The news made all the headlines: a ten-year-old girl who was raped by her uncle gets pregnant in the state of Espírito Santo. Brazilian law clearly permits the termination of pregnancy in these cases, but this did not stop a wave of violence and intimidation against the girl and the health professionals involved in the procedure.
The federal government, through the Ministry of Health, took advantage of the upheaval to publish a ministerial order making it mandatory for doctors to notify the police in cases when there is evidence or confirmation of rape. In practice, people seeking an abortion now have to present evidence of the crime and the name of the perpetrator, making it even more difficult to obtain an abortion in cases permitted by law.
The measure was widely condemned by Brazilian civil society and nearly 350 organizations signed a joint statement against the Ministry of Health’s order. In September, five opposition parties filed ADPF Case (Allegation of Violation of a Fundamental Precept) No. 737 in the Supreme Court.
Together with the organizations Geledés and Themis, Conectas was admitted as an amicus curiae in the case and their contribution to the judgment was fully formulated and signed by black women – the group most affected by policies to curtail reproductive rights.
The organizations argued that the procedure for performing legal abortions was sufficiently detailed and that there was no need to require healthcare professionals to notify the police of the possible occurrence of rape, nor to collect and preserve evidence of a possible crime.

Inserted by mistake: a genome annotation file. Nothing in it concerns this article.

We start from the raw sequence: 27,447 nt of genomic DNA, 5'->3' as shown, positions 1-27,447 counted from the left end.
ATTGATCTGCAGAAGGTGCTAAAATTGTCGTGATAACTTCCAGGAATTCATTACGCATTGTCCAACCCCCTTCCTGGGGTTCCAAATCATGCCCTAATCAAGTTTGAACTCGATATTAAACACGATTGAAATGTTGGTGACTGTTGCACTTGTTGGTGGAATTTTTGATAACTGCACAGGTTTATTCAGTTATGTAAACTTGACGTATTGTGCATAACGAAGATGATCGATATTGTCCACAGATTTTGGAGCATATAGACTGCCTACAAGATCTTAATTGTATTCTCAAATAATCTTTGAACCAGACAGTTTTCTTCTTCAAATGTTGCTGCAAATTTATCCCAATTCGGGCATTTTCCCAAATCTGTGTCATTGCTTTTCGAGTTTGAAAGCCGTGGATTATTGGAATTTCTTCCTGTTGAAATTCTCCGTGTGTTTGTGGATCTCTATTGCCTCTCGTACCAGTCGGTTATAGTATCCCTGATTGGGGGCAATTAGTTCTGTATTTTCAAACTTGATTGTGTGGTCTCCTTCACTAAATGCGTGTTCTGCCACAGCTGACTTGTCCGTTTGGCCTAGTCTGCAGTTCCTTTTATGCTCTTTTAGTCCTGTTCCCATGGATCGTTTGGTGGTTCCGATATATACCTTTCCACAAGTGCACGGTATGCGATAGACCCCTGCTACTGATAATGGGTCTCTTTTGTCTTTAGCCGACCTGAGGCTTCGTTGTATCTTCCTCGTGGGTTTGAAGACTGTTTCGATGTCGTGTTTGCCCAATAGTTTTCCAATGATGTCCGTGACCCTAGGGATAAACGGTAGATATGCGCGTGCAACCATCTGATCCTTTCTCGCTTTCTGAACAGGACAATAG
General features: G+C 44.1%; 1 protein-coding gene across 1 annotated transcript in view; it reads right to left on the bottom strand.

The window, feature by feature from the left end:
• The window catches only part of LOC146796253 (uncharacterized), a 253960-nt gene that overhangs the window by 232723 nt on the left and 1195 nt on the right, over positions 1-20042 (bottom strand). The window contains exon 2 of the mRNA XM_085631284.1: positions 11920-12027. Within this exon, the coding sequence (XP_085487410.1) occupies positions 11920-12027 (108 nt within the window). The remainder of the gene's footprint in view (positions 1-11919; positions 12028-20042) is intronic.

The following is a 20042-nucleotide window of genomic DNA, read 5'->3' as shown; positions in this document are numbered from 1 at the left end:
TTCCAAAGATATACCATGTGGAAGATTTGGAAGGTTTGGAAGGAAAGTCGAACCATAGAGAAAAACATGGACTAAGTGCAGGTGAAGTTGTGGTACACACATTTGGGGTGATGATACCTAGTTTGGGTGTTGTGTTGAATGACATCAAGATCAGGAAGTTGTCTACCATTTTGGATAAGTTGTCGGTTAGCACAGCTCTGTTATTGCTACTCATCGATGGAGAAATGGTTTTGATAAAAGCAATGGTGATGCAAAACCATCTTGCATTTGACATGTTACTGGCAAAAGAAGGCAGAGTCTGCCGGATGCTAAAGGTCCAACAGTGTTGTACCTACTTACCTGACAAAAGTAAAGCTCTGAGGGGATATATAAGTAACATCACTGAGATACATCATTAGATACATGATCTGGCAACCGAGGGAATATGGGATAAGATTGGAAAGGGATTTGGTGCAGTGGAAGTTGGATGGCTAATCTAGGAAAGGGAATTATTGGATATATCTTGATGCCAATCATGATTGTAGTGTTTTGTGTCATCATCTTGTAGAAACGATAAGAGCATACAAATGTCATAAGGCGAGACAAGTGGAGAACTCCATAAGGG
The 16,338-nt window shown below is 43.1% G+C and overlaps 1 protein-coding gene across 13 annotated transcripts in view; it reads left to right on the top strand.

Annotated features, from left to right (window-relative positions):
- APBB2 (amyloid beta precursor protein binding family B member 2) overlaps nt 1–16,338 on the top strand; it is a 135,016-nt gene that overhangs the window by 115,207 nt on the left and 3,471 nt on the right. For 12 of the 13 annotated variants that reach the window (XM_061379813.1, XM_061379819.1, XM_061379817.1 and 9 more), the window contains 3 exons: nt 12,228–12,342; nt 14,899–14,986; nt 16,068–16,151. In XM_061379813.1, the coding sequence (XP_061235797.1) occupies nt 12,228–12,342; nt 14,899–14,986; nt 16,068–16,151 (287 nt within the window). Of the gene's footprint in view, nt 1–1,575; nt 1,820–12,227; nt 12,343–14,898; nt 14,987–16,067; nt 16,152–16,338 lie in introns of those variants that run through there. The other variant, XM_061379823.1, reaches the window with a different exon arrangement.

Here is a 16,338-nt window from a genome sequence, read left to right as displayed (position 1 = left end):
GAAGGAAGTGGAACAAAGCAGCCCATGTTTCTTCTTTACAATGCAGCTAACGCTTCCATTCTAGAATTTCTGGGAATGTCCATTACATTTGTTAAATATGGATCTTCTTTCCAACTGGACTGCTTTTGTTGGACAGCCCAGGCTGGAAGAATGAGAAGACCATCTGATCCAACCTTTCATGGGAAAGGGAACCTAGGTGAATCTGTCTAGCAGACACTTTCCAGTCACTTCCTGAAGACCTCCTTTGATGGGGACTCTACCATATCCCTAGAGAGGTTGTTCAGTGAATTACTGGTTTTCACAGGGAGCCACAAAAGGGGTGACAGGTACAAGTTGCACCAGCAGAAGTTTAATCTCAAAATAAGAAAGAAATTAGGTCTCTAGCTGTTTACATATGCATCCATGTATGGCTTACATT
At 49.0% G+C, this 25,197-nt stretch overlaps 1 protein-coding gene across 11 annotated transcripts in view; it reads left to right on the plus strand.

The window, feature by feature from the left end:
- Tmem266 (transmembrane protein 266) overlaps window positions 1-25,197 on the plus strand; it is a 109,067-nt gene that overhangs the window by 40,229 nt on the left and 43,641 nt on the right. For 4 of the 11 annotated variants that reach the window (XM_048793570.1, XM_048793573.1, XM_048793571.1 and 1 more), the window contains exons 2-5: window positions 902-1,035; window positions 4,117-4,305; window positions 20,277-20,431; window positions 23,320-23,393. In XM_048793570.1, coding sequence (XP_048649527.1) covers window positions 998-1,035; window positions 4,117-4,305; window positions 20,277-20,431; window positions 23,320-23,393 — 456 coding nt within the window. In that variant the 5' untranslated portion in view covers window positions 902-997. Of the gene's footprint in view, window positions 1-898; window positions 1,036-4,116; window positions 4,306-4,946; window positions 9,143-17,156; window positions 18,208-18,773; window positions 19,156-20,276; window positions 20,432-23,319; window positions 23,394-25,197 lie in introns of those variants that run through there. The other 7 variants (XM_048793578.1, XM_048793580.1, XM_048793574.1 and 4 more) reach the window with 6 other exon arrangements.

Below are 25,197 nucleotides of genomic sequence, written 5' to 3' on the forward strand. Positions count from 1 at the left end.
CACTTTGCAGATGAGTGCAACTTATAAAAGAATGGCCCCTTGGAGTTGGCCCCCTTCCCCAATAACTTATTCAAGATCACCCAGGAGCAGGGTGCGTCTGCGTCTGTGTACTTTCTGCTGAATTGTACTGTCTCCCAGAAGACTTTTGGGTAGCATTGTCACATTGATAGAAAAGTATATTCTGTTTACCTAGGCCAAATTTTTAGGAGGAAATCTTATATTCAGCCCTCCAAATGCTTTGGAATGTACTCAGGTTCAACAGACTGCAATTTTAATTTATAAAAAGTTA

This is because the construction of public policy on legal abortion in Brazil is based on the understanding that the sexual and reproductive rights of rape victims cannot be dependent on the prosecution of the perpetrators of these crimes, on account of the barriers that exist to making criminal complaints in these cases. According to the organizations, the Ministry of Health’s order goes against this historical perspective and creates an extra deterrent as a barrier to deny girls and women their rights.
The case was accepted by the Supreme Court, but in a maneuver the federal government issued a new order just before the judgment – rendering the case purposeless, given that the two orders were practically the same. The petitioners and the organizations admitted as amicus curiae requested the reinclusion of the ADPF case on the court’s schedule, but the request was denied by the rapporteur of the case, Justice Ricardo Lewandowski.
In Brazil, the data on sexual violence against girls and women – particularly those already vulnerable who have suffered violence due to their race or social status – are alarming, despite the underreporting. Most sexual violence is perpetrated by family members, while officials do their best to prevent any discussion on gender and sexuality in the country.
- Case: ADPF-737
- Court: Supreme Court
- Status: Awaiting inclusion on the schedule of cases to be heard by the Court
- 9/2/20: initial petition
- 9/22/2020: Conectas and partner organizations are granted amicus curiae status
- 9/23/20: government issues a new order
- 9/24/20: case removed from the court’s schedule
- 10/2/20: petitioners request reincluson on the schedule